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Originally published Saturday, March 23, 2013 at 6:06 AM

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Black market swims under Mexico’s new ban on fishing for sea cucumbers

Mexico has banned fishing for sea cucumbers, but demand from China has triggered a black market and violent rivalries between those who obey the law and those who can make a big profit on food that Mexicans don’t even eat.

The New York Times

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DZILAM DE BRAVO, Mexico — Whispers of high-speed boat chases, harpoon battles on the open sea and divers who dived deep and never re-emerged come and go around here like an afternoon gale.

The fishermen eye strangers, and one another, with deep suspicion. “We’ll tear them apart,” said one, Jorge Luis Palma, squinting into the horizon at a boat he did not recognize.

What has wrapped this village in such hostility?

Sea cucumbers.

The spiky, sluglike animals are bottom feeders that are not even consumed in Mexico, but they are a highly prized delicacy half a world away, in China, setting off a maritime gold rush up and down the Yucatán Peninsula.

“There is tension,” said Manuel Sierra, one of the unofficial leaders of the fishermen, “and now it has exploded.”

There has been an indefinite ban on fishing sea cucumbers since mid-February, but it has been loosely enforced and the black market is thriving.

With a growing Chinese middle class, demand for sea cucumbers has soared, depleting populations in Asian and Pacific waters because of overfishing.

“Sea-cucumber fever,” as residents call it, has taken a toll here, too. Of the estimated 20,000 tons available in 2009, only 1,900 tons are left, according to Felipe Cervera, secretary of rural development in Quintana Roo state.

That drop led to the ban, to allow the population to replenish. But it came during seasonal bans on grouper, octopus and lobster.

With few alternative sources of income, some fishermen are going after the sea cucumbers clandestinely, far from the coast and often in the middle of the night.

Once they have harvested and prepared the sea cucumbers, fishermen sell them to people they euphemistically call “intermediaries,” who coordinate the overland journey to ports in northern Mexico. From there, where the authorities are less concerned with illegal sea products than drug shipments, the harvest is shipped to China, where a single pound can sell for $300.

With the quest to meet demand and cash in — fishermen here can make more than $700 on a good day — have come tales of derring-do and danger.

Local residents have turned the Yucatan waters, rarely patrolled by the authorities, into a kind of Wild West, with communities claiming and guarding their slice of the marine pie.

Coastal towns are growing increasingly hostile to one another as families are divided between those who respect the bans and those who fish illegally. The growing divisions have already led to violence.

In late January, fishermen here in Dzilam de Bravo detained a boat from the nearby village of Progreso, brought it to shore and burned it. In cellphone video captured by a resident and shown on Milenio Television, a crowd can be heard cheering as bright flames engulf the small vessel.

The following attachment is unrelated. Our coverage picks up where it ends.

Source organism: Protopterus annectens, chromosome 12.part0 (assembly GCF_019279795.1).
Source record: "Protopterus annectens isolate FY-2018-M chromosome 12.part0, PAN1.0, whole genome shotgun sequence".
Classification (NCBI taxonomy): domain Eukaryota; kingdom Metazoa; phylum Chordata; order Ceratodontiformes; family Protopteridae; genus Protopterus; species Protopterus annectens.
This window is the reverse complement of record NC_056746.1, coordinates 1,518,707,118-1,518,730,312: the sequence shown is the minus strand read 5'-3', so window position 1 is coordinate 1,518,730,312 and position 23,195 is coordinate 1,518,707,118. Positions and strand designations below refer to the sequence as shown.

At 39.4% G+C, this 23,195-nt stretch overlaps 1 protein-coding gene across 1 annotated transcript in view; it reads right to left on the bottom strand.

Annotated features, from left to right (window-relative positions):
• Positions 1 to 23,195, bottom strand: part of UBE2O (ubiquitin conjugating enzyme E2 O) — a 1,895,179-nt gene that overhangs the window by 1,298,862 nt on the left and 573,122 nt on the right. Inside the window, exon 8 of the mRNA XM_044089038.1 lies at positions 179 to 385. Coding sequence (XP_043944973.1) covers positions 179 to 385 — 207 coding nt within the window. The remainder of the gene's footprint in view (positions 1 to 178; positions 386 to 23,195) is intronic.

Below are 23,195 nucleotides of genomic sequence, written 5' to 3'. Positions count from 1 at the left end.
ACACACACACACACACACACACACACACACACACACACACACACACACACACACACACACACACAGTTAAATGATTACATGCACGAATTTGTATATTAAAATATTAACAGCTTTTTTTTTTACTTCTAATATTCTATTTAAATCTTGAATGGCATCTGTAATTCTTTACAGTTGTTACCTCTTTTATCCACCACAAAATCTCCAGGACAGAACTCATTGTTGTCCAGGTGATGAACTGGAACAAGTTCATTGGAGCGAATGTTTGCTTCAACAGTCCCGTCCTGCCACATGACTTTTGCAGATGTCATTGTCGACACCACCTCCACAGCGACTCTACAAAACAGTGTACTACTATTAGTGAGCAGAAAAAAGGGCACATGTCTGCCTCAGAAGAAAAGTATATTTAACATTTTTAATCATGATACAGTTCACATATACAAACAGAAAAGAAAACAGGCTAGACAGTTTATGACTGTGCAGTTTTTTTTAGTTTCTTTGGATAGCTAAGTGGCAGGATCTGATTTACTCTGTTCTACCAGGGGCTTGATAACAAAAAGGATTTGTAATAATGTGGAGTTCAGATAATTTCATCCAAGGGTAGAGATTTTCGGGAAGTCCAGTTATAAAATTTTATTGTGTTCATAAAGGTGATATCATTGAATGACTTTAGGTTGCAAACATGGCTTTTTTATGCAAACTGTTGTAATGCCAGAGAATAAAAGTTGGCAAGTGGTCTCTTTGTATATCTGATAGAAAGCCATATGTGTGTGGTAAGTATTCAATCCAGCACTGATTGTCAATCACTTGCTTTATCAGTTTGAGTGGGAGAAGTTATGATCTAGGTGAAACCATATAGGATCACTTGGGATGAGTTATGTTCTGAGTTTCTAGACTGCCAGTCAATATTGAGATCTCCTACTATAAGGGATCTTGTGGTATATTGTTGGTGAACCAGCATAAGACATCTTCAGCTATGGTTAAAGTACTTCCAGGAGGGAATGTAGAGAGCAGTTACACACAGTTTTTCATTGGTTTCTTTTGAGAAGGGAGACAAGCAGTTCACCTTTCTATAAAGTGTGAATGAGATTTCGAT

During a town meeting here this month, shouts filled a tense conference room in the municipal palace as community members fought over what to do about the growing problem of “outsiders” seeking local fishing rights.

The Mexican navy has been deployed in Yucatan waters, though patrols are irregular. The government has set up highway checkpoints, too.

Fishermen have grown increasingly hostile toward the authorities, who they believe are cracking down on certain groups while, for a fee, helping others traffic in the contraband product.

Those involved in this bonanza risk more than jail time.

Indeed, untrained and underequipped, many fishermen have put down their harpoons and become divers in record time.

They plunge to depths of more than 50 feet with little more than a mask, their undergarments, a rickety hose for oxygen and a net, harvesting the glacial-paced animals like farmers picking strawberries.

Often, they come up too quickly or suffer other diving injuries. In Celestun, an estimated 30 fishermen have died from decompression sickness while harvesting sea cucumbers since 2009, according to Alvaro Hernandez, a researcher at the National Fisheries Institute.

“My children ask for him and I just don’t know what to tell them,” said Blanca Mezeta, 26, who said her husband died in January after diving for sea cucumbers. He felt sick after ascending, but his boss insisted they take the day’s catch to the buyer before going to a clinic.

The fishing is leaving an environmental mess, too. A recent visit to a clandestine site, where the recently harvested animals are boiled and salted, revealed rusted caldrons and hundreds of black plastic bags strewn around bushes and trees in Celestun National Park, a protected biosphere reserve. Sea-cucumber remains, beer bottles and empty cigarette packs dotted the coastline.

Back in the harbor, Roman Agusto Flores, a lifelong fisherman in Celestun who opposes the poaching, discreetly pointed out the different groups of men sitting on docked boats, distinguishing between those who engage in the illegal sea-cucumber trade and those who are restraining themselves. The two groups do not mix, he said.

“We have ruined everything ourselves,” Flores said.

Standing by the entrance to her shack at the end of a dirt road in Celestun, Mezeta, the woman who lost her husband, remembered asking him to stay away from sea cucumbers. “Stick with fish,” she said, fighting back tears, “even if it’s less money, we’ll still eat.”

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